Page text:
It's been almost a year since I stepped on a mountain. Since my failed attempt to climb Mt Rainier, I added another goal to my Bucket List:
- take a mountaineering class (and climb major Washington peaks )
This year has been pretty great so far. I've had lots of adventures, but, unfortunately, not enough time. That's why when I got a chance I jumped on a great opportunity to climb two major Washington peaks just a few days apart : Mt Stuart and Mt Shuksan.
Last year I did a fun little hike to Ingalls Lake passing Mt Stuart on the way. While admiring the mountain I didn't think that a year later I'd get to stand on top of it...
Mount Stuart is the second-highest non-volcanic summit in the Cascade Range, and the highest peak in the Alpine Lakes Wilderness. Mount Stuart's upper North Ridge is listed as one of the Fifty Classic Climbs in North America and offers intermediate rock climbers a moderate route to the summit.
For me, Mt Stuart was "a strenuous hike", and a great test of my physical fitness. While most of the route is a class 5.5-5.6 scramble, the final 45% vertical snow wall was a bit intimidating...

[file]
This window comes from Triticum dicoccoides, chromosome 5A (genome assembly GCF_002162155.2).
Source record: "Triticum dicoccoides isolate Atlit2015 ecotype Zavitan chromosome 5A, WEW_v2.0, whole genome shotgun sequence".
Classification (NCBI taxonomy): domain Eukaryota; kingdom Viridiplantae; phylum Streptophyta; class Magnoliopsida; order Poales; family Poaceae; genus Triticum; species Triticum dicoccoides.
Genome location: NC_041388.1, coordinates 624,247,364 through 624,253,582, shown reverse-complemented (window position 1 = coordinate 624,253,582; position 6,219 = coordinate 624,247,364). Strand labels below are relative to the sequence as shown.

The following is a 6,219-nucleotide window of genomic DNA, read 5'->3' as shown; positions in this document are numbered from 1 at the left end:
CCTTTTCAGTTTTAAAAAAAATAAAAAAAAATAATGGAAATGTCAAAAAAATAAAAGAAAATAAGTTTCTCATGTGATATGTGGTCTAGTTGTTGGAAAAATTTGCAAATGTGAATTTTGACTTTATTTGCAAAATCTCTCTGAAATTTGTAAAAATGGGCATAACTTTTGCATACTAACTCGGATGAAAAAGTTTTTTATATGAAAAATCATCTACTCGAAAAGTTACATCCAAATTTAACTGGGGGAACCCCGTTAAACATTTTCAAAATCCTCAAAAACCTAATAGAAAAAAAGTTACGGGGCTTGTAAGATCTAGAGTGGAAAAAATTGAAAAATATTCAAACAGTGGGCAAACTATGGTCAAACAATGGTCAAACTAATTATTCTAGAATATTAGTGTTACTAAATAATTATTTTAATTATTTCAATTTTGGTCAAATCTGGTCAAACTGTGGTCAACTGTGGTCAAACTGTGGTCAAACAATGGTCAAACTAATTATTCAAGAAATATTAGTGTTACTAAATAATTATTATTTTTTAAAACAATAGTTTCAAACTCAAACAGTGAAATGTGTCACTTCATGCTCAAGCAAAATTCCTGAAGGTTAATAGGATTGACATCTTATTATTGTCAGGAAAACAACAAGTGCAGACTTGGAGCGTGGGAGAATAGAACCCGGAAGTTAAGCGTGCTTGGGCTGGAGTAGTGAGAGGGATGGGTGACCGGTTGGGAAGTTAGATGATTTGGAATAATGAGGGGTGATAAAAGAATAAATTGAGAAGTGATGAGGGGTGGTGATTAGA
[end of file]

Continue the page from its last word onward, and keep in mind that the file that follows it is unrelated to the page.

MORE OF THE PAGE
If Mt Stuart was a training ground to brush up on my ice axe and crampon skills, Mt Shuksan made me pray for my life...
The final 600 feet to the summit involve what it's called " multi-pitch traditional climbing " ( meaning climbing more than one rope length, placing all gear required ), something that I had to learn "on the spot".
Gym or even crag climbing is fun, "easy and safe" ( relatively ), climbing with a 20 lbs backpack wearing your hiking boots is hell !
Know how to repel ( and being confident that you can do it with your backpack on while looking 9000 ft down ) is essential...as it's the only way down.
Though the mountain is imposing, beginner and intermediate climbers often climb this mountain.
Several mountaineering companies lead guided climbs on both Shuksan and Stuart charging $600-1000 for 2-3 days of climbing. So, not only did I climb two out of 18 Major Northwest Peaks, I saved about $ 1500 !
If you are a DIY type mountaineer, check out Climbing Washington's Mountains , the book that provides the information needed to climb 100 of the state's outstanding summits, including all of the state's 9,000-footers and high volcanoes.